New Friends and a Traditional Chinese Tea Ceremony
Shanghai Travel Blog› entry 3 of 22 › view all entries
This morning we awoke at around 5:30 am; our bodies haven't completely adjusted to the time change. As I crawled down the steps from our loft bed, I realized that my feet were aching and my hips and thighs weren't working properly either. The endless walking that we made our bodies perform on the previous day had come back to haunt us! Therefore, as we exited our hotel this morning, we headed straight for the line of taxis, rather than in the direction of the subway. Our taxi driver pulled in fron of Yu Gardens and Bazaar, which was our first stop for the day. We first entered the Bazaar, which consists of shops that peddle everything from tourist souvenirs to traditional medicines beneath fanciful old-style Chinese roofs.
We then strolled across the famous zigzag bridge that leads to the Huxingting Teahouse. The zigzag design protects the structure, since Chinese people believe that evil spirits can only travel in straight lines and are unable to turn corners. As Jason and I were posing for a picture along the bridge, a Chinese woman asked us to take a picture with her son. We don't know whether it was the blonde hair, the blue eyes, or simply the fact that we were Americans, but we must have been a rarity in her eyes if she had to get a picture of us!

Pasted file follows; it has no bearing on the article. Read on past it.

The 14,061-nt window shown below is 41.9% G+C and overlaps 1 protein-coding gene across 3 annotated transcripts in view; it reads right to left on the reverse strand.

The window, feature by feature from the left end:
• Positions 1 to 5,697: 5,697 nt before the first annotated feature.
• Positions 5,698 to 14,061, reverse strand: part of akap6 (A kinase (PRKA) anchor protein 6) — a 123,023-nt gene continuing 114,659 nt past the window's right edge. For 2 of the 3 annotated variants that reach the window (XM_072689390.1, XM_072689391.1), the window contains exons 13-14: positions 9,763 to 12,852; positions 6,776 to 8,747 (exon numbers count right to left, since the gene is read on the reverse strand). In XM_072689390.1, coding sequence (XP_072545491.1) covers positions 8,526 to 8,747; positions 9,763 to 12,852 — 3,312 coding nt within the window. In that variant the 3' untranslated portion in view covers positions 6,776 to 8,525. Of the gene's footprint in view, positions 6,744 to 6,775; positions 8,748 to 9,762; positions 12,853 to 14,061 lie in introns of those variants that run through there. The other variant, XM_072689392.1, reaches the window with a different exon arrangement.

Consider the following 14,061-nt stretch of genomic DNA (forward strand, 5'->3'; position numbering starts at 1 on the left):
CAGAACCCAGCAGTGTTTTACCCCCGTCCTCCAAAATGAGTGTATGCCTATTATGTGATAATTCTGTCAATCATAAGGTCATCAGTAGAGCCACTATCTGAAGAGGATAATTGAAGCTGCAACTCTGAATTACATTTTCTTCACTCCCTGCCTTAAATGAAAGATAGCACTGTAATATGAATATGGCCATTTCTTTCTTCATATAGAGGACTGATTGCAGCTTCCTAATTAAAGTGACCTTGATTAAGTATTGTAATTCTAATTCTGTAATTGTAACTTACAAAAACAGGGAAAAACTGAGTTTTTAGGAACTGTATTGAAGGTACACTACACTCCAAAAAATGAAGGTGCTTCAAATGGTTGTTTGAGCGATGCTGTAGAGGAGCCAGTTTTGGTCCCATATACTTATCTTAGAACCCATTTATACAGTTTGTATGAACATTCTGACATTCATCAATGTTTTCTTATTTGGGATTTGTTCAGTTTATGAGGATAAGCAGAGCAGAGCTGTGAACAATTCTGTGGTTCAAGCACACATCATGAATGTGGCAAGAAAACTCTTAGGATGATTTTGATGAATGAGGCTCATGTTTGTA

Before leaving the Bazaar, we entered the Yu Gardens scenic area, which is a breath-taking Chinese garden neatly divided into six sections, turning the ancient garden into a mazelike structure.
At about 2:30, we were in another taxi and on our way to the pleasantly landscaped People's Park. As we were about to enter to famous park, we were stopped by a group of 4 Chinese college students who had studied English for years and were eager to practice conversing with a couple of Americans. We learned their American names: Lisay, David, Daniel, and Peter. We spoke with them for a few minutes outside of People's Park. and before we knew it, they had invited us to go experience a traditional Chinese tea ceremony with them, which was such a memorable experience.
We also engaged in some fun and interesting conversations with the four students during the couple of hours we spent together.
Jason and I then strolled through People's Park and down Nanjing Lu West for a couple of miles before reaching the Shanghai Center, where we bought tickets for an acrobatic show the following evening. We ended the evening by enjoying tea, noodles, and dumplings at a restaurant across the street from the Shanghai Center.